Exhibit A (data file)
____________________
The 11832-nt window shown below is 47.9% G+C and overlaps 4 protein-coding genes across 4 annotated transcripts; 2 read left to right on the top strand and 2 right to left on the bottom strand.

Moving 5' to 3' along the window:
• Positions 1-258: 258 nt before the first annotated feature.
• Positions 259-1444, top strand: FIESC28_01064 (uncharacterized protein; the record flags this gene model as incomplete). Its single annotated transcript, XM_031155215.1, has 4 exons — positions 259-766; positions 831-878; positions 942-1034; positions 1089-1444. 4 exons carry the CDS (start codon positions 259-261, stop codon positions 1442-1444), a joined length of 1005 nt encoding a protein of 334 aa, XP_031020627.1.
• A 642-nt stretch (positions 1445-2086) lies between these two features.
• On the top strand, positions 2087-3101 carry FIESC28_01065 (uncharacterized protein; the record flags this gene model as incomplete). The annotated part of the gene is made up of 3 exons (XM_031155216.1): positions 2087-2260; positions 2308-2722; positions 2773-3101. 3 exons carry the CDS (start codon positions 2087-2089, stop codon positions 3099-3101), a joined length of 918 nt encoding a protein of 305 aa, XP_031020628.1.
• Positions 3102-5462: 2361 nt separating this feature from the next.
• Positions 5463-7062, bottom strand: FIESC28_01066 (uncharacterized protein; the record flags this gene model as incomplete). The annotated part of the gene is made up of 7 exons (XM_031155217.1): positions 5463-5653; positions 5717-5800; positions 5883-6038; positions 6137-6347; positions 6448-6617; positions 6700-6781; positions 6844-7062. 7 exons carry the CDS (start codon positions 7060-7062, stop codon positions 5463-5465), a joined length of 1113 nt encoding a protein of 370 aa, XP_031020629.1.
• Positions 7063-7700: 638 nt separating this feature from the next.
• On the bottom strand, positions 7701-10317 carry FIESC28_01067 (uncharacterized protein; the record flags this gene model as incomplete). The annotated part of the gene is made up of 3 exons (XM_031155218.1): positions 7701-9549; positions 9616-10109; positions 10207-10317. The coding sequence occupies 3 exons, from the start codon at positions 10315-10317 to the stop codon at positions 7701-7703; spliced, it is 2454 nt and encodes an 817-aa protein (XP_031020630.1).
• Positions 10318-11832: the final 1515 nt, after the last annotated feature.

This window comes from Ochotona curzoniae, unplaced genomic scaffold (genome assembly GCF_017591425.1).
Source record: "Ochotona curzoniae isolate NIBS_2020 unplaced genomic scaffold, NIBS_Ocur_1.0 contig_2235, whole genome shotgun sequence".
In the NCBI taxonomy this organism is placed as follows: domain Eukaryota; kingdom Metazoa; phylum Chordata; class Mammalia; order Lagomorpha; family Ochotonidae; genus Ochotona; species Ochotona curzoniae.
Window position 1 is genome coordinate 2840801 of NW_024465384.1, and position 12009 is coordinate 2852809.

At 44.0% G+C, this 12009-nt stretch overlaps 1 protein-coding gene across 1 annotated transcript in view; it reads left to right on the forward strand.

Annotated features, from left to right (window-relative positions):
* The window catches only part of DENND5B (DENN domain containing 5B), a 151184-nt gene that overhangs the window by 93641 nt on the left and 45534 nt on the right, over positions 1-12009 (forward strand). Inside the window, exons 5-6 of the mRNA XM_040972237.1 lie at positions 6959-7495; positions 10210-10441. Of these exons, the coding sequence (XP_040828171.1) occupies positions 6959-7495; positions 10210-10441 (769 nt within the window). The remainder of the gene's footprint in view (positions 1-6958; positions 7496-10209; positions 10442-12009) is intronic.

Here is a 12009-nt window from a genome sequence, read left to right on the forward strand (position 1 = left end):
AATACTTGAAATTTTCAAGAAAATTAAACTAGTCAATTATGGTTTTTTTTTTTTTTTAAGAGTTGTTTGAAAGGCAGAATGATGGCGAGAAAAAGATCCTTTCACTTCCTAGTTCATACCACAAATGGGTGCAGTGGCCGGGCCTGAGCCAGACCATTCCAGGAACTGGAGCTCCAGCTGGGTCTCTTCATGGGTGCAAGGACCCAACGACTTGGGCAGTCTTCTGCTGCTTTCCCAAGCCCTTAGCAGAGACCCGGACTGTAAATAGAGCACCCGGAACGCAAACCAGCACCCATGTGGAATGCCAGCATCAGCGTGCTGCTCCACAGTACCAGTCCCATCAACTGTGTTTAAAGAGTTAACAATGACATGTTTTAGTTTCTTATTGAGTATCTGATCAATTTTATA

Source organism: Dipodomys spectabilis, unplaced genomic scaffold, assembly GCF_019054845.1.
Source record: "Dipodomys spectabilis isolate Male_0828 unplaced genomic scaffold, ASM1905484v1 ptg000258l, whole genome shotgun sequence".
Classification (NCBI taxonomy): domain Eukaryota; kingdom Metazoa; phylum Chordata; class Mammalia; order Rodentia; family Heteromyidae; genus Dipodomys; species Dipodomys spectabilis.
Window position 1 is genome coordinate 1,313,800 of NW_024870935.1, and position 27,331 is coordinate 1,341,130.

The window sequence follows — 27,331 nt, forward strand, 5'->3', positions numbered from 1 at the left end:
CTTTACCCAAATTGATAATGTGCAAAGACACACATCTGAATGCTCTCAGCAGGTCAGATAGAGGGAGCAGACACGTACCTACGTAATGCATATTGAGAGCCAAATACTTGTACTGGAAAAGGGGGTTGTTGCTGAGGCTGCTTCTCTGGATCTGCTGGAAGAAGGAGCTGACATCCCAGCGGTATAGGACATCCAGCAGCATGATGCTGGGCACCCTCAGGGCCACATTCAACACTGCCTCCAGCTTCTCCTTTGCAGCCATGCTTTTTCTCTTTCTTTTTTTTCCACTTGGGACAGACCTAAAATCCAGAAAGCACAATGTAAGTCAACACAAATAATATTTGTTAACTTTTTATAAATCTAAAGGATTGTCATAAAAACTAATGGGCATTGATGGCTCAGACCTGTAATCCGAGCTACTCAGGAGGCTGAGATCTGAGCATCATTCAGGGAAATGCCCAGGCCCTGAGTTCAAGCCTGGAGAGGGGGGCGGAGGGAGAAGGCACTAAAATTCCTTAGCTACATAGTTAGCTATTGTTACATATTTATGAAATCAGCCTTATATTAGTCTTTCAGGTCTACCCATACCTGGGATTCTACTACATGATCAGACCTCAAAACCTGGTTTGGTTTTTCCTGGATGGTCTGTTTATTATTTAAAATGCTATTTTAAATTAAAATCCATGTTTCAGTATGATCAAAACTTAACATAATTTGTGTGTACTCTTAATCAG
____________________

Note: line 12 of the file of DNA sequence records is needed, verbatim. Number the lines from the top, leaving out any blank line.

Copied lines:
This window comes from Ochotona curzoniae, unplaced genomic scaffold (genome assembly GCF_017591425.1).